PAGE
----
Post-silicon validation includes a number of activities such as validation of both functional and timing behaviour as well as non-functional requirements. Each validation has methodologies to mitigate these. This part introduces the concept of validation.
Validation includes different tasks such as functional correctness, adherence to power and performance constraints for target use-cases, tolerance for electrical noise margins, security assurance, robustness against physical stress or thermal glitches in the environment, and so on. Validation is acknowledged as a major bottleneck in system-on-chip (SoC) design methodology. It accounts for an estimated 70 per cent of overall time and resources spent on SoC design validation.
Post-silicon validation is a major bottleneck in SoC design methodology. It takes more than 50 per cent SoC overall design effort. Due to increasing SoC design complexity coupled with shrinking time-to-market constraints, it is not possible to detect all design flaws during pre-silicon validation. Validation is clearly a crucial and challenging problem as far as diversity of critical applications of computing devices in the new era is concerned, along with the complexity of the devices themselves.
Post-silicon validation makes use of a fabricated, pre-production silicon implementation of the target SoC design as the validation vehicle to run a variety of tests and software. The objective of post-silicon validation is to ensure that the silicon design works properly under actual operating conditions while executing real software, and identify and fix errors that may have been missed during pre-silicon validation.
Complexity of post-silicon validation arises from the physical nature of the validation target. It is much harder to control, observe and debug the execution of an actual silicon device than a computerised model. Post-silicon validation is also performed under a highly-aggressive schedule to ensure adherence to time-to-market requirements.
Post-silicon validation is done to capture escaped functional errors as well as electrical faults. Modern embedded computing devices are generally architected through an SoC design paradigm. An SoC architecture includes a number of pre-designed hardware blocks (potentially augmented with firmware and software) of well-defined functionality, often referred to as intellectual properties (IPs). These IPs communicate and coordinate with each other through a communication fabric or network-on-chip.
The idea of an SoC design is to quickly configure these pre-designed IPs for target use-cases of the device and connect these through standardised communication interfaces. This ensures rapid design turn-around time for new applications and market segments. It can include one or more processor cores, digital signal processors (DSPs), multiple coprocessors, controllers, analogue-to-digital converters (ADCs) and digital-to-analogue converters (DACs), all connected through a communication fabric.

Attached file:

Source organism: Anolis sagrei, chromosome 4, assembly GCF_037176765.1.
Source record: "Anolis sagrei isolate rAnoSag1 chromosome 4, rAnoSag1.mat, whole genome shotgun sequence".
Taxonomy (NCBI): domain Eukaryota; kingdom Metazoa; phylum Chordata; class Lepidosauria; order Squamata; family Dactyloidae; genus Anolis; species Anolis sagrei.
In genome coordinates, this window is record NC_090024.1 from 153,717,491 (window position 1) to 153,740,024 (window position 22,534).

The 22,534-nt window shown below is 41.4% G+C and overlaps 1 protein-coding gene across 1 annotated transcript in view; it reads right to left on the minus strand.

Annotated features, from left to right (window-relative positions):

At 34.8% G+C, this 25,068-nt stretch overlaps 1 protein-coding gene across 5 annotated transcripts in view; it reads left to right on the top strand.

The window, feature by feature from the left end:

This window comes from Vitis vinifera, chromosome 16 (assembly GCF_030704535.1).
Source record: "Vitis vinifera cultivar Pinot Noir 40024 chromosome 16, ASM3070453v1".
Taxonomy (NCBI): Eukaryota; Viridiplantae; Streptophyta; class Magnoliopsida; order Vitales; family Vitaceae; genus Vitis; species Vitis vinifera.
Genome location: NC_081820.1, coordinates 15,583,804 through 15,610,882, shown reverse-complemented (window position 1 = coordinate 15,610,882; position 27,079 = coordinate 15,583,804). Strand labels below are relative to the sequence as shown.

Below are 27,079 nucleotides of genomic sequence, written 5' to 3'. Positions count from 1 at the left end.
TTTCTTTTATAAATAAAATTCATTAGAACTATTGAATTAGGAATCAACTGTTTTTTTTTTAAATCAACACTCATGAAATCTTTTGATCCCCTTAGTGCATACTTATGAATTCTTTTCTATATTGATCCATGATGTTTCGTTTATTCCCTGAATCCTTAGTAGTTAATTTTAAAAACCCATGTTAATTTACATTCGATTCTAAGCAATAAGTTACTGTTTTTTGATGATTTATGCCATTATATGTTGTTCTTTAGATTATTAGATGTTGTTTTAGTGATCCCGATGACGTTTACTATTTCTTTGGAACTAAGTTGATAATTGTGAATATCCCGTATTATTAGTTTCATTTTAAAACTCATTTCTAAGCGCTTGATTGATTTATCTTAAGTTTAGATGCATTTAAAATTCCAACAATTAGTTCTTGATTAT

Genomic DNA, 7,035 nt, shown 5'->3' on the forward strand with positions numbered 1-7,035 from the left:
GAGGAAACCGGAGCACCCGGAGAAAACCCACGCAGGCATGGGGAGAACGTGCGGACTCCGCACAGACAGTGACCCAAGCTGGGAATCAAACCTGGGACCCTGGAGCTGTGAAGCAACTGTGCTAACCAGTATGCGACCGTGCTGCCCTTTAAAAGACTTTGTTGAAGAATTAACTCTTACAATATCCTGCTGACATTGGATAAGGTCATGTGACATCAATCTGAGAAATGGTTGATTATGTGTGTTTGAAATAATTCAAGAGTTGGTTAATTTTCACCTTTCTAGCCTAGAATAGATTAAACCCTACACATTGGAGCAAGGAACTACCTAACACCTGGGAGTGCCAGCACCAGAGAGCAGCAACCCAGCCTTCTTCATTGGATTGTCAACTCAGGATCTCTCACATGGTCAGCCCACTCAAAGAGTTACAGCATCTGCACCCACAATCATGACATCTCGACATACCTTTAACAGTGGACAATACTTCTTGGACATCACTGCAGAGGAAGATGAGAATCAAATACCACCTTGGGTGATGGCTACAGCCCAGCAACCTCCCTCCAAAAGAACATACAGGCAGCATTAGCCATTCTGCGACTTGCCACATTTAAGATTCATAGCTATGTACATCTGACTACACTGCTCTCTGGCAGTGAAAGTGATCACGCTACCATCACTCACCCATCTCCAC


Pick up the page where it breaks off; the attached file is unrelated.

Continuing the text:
Pre-simulation strengths show accurate logic behaviour—98 per cent of logic bugs found, 90 per cent of circuit bugs found, straightforward debugging and inexpensive bug fixing. Its limits are platform-level interactive and not real time.
Post-simulation (platform) strengths show the actual target platform—two per cent of logic bugs found, ten per cent of circuit bugs found. Its limits are difficult debugging and expensive bug fix.
Focus areas of post-simulation are complementary to pre-simulation—exploiting post-simulation benefits (many cycles, platform-level interactions), ISA and features, memory sub-system/hierarchy, platform power state transitions, I/O concurrency, I/O margin characterisation and core circuit bug hunting.
Functional bug hunting
1. ISA architecture/micro-architecture testing is based on biased random schemes, such as random generation of instructions, checking based on architectural simulation, CPU core intensive, high throughput of random tests but typically low I/O stress and random power state transition injection.
2. Feature-oriented directed/random tests including paging, TLB and virtualisation.
Random instruction testing
1. Wide coverage of CPU/GPU cores
- Finds suble uarch bugs
- Stresses CPU pipeline boundary conditions
- Good at finding micro-code bugs
- High throughput core testing
• Low I/O stress
• Need to complement with memory sub-systems tests
• Requires servers to generate instruction seeds
Memory sub-system validation
1. Random and directed/random memory test strategy
2. Memory channel intensive
3. Based on multi-core and multi-processor configurations
4. When the target is standard and symmetric having multi-processor attributes like cache coherency, consistency and synchronisation, and memory ordering
1. The strategy here is to simultaneously load all platform buses.
- Quick path interconnect
- DDR3 memory channels
- PCI Express Gen2
- USB, SSD
- SATA, PATA
2. Use of directed/random and biased random test generators
3. Test cards used to provide determinism
Compatibility and standards
1. Industry-standard operating systems (OSes), applications and peripherals are used to verify:
- Platform and component behavioural correctness
- Legacy compatibility of OS, applications and peripherals
2. Test configuration models and end-users
- Mobile and desktop client systems
- Blade and enterprise-level server systems
- Fully-integrated platforms: CPU, chipsets, BIOS, OSes and applications
3. Highly-stressful configurations, hunting for both functional and performance bugs
How circuit bugs appear
Some of the ways bugs appear:
1. Circuit bugs appear as DPMs—not all die or behave the same way
2. Taxonomy (classification)